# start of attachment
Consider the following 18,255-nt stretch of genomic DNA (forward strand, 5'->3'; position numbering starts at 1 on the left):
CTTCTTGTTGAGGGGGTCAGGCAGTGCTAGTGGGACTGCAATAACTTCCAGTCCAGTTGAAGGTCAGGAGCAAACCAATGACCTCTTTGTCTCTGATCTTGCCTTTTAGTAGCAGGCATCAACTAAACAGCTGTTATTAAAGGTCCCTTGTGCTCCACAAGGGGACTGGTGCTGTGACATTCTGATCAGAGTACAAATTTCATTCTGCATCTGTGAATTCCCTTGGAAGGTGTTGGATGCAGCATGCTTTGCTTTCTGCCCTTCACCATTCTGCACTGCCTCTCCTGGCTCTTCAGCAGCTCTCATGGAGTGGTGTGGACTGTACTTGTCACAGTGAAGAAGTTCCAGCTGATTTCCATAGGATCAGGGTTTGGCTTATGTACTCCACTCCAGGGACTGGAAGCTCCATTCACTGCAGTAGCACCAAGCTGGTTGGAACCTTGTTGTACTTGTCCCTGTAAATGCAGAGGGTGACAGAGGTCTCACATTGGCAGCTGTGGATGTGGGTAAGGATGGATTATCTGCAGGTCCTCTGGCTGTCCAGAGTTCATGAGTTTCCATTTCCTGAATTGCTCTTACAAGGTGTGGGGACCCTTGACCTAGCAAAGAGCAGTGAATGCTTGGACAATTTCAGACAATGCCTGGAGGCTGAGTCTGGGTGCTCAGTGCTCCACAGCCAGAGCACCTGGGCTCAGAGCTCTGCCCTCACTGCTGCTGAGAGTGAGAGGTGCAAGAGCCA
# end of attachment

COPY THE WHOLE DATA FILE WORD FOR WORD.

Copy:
Consider the following 18,255-nt stretch of genomic DNA (forward strand, 5'->3'; position numbering starts at 1 on the left):
CTTCTTGTTGAGGGGGTCAGGCAGTGCTAGTGGGACTGCAATAACTTCCAGTCCAGTTGAAGGTCAGGAGCAAACCAATGACCTCTTTGTCTCTGATCTTGCCTTTTAGTAGCAGGCATCAACTAAACAGCTGTTATTAAAGGTCCCTTGTGCTCCACAAGGGGACTGGTGCTGTGACATTCTGATCAGAGTACAAATTTCATTCTGCATCTGTGAATTCCCTTGGAAGGTGTTGGATGCAGCATGCTTTGCTTTCTGCCCTTCACCATTCTGCACTGCCTCTCCTGGCTCTTCAGCAGCTCTCATGGAGTGGTGTGGACTGTACTTGTCACAGTGAAGAAGTTCCAGCTGATTTCCATAGGATCAGGGTTTGGCTTATGTACTCCACTCCAGGGACTGGAAGCTCCATTCACTGCAGTAGCACCAAGCTGGTTGGAACCTTGTTGTACTTGTCCCTGTAAATGCAGAGGGTGACAGAGGTCTCACATTGGCAGCTGTGGATGTGGGTAAGGATGGATTATCTGCAGGTCCTCTGGCTGTCCAGAGTTCATGAGTTTCCATTTCCTGAATTGCTCTTACAAGGTGTGGGGACCCTTGACCTAGCAAAGAGCAGTGAATGCTTGGACAATTTCAGACAATGCCTGGAGGCTGAGTCTGGGTGCTCAGTGCTCCACAGCCAGAGCACCTGGGCTCAGAGCTCTGCCCTCACTGCTGCTGAGAGTGAGAGGTGCAAGAGCCA